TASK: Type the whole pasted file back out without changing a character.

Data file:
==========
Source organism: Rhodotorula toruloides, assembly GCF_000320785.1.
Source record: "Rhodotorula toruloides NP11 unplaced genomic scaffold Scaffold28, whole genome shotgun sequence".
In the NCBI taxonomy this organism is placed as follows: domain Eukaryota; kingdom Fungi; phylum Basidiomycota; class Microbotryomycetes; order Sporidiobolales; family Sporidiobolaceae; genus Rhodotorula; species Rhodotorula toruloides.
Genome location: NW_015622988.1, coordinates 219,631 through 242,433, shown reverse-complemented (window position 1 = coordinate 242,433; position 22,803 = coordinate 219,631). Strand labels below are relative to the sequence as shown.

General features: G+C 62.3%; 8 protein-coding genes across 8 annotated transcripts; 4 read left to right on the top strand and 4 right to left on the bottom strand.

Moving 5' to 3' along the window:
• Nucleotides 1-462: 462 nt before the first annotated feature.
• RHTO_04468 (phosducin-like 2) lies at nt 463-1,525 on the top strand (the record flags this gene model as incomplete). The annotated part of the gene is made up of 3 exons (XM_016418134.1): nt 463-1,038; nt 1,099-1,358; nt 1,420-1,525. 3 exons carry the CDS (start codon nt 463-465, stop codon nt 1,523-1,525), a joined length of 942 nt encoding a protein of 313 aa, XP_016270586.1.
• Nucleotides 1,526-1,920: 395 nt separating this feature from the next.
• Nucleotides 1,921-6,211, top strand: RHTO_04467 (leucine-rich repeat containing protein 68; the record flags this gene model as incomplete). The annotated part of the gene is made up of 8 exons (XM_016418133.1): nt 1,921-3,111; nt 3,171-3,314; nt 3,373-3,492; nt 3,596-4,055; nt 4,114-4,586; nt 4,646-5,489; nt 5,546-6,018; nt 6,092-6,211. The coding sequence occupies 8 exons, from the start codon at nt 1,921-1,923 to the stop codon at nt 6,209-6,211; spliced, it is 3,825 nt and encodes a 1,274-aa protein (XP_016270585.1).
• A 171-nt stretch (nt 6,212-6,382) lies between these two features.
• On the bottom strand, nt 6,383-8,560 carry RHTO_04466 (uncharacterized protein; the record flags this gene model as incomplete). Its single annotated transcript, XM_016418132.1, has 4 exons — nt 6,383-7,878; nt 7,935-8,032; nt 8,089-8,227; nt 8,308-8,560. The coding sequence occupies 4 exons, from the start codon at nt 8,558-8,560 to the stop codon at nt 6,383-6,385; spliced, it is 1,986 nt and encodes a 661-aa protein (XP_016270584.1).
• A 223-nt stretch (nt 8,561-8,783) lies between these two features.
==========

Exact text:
Source organism: Rhodotorula toruloides, assembly GCF_000320785.1.
Source record: "Rhodotorula toruloides NP11 unplaced genomic scaffold Scaffold28, whole genome shotgun sequence".
In the NCBI taxonomy this organism is placed as follows: domain Eukaryota; kingdom Fungi; phylum Basidiomycota; class Microbotryomycetes; order Sporidiobolales; family Sporidiobolaceae; genus Rhodotorula; species Rhodotorula toruloides.
Genome location: NW_015622988.1, coordinates 219,631 through 242,433, shown reverse-complemented (window position 1 = coordinate 242,433; position 22,803 = coordinate 219,631). Strand labels below are relative to the sequence as shown.

General features: G+C 62.3%; 8 protein-coding genes across 8 annotated transcripts; 4 read left to right on the top strand and 4 right to left on the bottom strand.

Moving 5' to 3' along the window:
• Nucleotides 1-462: 462 nt before the first annotated feature.
• RHTO_04468 (phosducin-like 2) lies at nt 463-1,525 on the top strand (the record flags this gene model as incomplete). The annotated part of the gene is made up of 3 exons (XM_016418134.1): nt 463-1,038; nt 1,099-1,358; nt 1,420-1,525. 3 exons carry the CDS (start codon nt 463-465, stop codon nt 1,523-1,525), a joined length of 942 nt encoding a protein of 313 aa, XP_016270586.1.
• Nucleotides 1,526-1,920: 395 nt separating this feature from the next.
• Nucleotides 1,921-6,211, top strand: RHTO_04467 (leucine-rich repeat containing protein 68; the record flags this gene model as incomplete). The annotated part of the gene is made up of 8 exons (XM_016418133.1): nt 1,921-3,111; nt 3,171-3,314; nt 3,373-3,492; nt 3,596-4,055; nt 4,114-4,586; nt 4,646-5,489; nt 5,546-6,018; nt 6,092-6,211. The coding sequence occupies 8 exons, from the start codon at nt 1,921-1,923 to the stop codon at nt 6,209-6,211; spliced, it is 3,825 nt and encodes a 1,274-aa protein (XP_016270585.1).
• A 171-nt stretch (nt 6,212-6,382) lies between these two features.
• On the bottom strand, nt 6,383-8,560 carry RHTO_04466 (uncharacterized protein; the record flags this gene model as incomplete). Its single annotated transcript, XM_016418132.1, has 4 exons — nt 6,383-7,878; nt 7,935-8,032; nt 8,089-8,227; nt 8,308-8,560. The coding sequence occupies 4 exons, from the start codon at nt 8,558-8,560 to the stop codon at nt 6,383-6,385; spliced, it is 1,986 nt and encodes a 661-aa protein (XP_016270584.1).
• A 223-nt stretch (nt 8,561-8,783) lies between these two features.